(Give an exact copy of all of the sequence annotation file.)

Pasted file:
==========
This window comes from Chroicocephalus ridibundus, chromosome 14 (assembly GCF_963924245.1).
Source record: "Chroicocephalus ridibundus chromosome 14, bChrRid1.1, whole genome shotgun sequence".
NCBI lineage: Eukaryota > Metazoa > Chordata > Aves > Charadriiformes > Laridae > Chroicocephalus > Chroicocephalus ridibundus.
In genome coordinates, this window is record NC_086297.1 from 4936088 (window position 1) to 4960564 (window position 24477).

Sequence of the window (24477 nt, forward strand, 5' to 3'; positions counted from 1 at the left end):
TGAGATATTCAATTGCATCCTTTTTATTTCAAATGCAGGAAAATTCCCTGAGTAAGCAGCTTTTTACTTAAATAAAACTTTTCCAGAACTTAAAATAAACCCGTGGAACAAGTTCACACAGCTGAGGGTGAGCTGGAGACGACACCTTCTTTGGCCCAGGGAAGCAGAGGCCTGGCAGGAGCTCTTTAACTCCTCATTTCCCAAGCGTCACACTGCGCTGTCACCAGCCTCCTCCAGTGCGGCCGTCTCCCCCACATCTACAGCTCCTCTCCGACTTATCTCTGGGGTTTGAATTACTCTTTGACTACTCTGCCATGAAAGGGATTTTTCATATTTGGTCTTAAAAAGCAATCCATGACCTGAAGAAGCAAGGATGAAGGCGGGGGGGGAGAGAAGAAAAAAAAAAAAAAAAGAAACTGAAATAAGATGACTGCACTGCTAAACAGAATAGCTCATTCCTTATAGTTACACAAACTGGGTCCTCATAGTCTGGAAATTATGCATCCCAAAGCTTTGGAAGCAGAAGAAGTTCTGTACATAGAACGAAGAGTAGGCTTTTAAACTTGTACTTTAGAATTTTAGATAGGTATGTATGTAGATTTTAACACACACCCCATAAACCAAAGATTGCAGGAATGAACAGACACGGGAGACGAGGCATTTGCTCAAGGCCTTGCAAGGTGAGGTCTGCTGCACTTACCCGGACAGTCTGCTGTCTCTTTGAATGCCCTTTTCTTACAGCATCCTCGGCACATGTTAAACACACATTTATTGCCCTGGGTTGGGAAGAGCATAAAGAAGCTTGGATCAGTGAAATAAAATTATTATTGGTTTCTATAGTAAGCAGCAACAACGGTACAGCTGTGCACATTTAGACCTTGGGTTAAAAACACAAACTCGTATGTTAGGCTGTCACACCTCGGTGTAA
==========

This window comes from Chroicocephalus ridibundus, chromosome 14 (assembly GCF_963924245.1).
Source record: "Chroicocephalus ridibundus chromosome 14, bChrRid1.1, whole genome shotgun sequence".
NCBI lineage: Eukaryota > Metazoa > Chordata > Aves > Charadriiformes > Laridae > Chroicocephalus > Chroicocephalus ridibundus.
In genome coordinates, this window is record NC_086297.1 from 4936088 (window position 1) to 4960564 (window position 24477).

Sequence of the window (24477 nt, forward strand, 5' to 3'; positions counted from 1 at the left end):
TGAGATATTCAATTGCATCCTTTTTATTTCAAATGCAGGAAAATTCCCTGAGTAAGCAGCTTTTTACTTAAATAAAACTTTTCCAGAACTTAAAATAAACCCGTGGAACAAGTTCACACAGCTGAGGGTGAGCTGGAGACGACACCTTCTTTGGCCCAGGGAAGCAGAGGCCTGGCAGGAGCTCTTTAACTCCTCATTTCCCAAGCGTCACACTGCGCTGTCACCAGCCTCCTCCAGTGCGGCCGTCTCCCCCACATCTACAGCTCCTCTCCGACTTATCTCTGGGGTTTGAATTACTCTTTGACTACTCTGCCATGAAAGGGATTTTTCATATTTGGTCTTAAAAAGCAATCCATGACCTGAAGAAGCAAGGATGAAGGCGGGGGGGGAGAGAAGAAAAAAAAAAAAAAAAGAAACTGAAATAAGATGACTGCACTGCTAAACAGAATAGCTCATTCCTTATAGTTACACAAACTGGGTCCTCATAGTCTGGAAATTATGCATCCCAAAGCTTTGGAAGCAGAAGAAGTTCTGTACATAGAACGAAGAGTAGGCTTTTAAACTTGTACTTTAGAATTTTAGATAGGTATGTATGTAGATTTTAACACACACCCCATAAACCAAAGATTGCAGGAATGAACAGACACGGGAGACGAGGCATTTGCTCAAGGCCTTGCAAGGTGAGGTCTGCTGCACTTACCCGGACAGTCTGCTGTCTCTTTGAATGCCCTTTTCTTACAGCATCCTCGGCACATGTTAAACACACATTTATTGCCCTGGGTTGGGAAGAGCATAAAGAAGCTTGGATCAGTGAAATAAAATTATTATTGGTTTCTATAGTAAGCAGCAACAACGGTACAGCTGTGCACATTTAGACCTTGGGTTAAAAACACAAACTCGTATGTTAGGCTGTCACACCTCGGTGTAA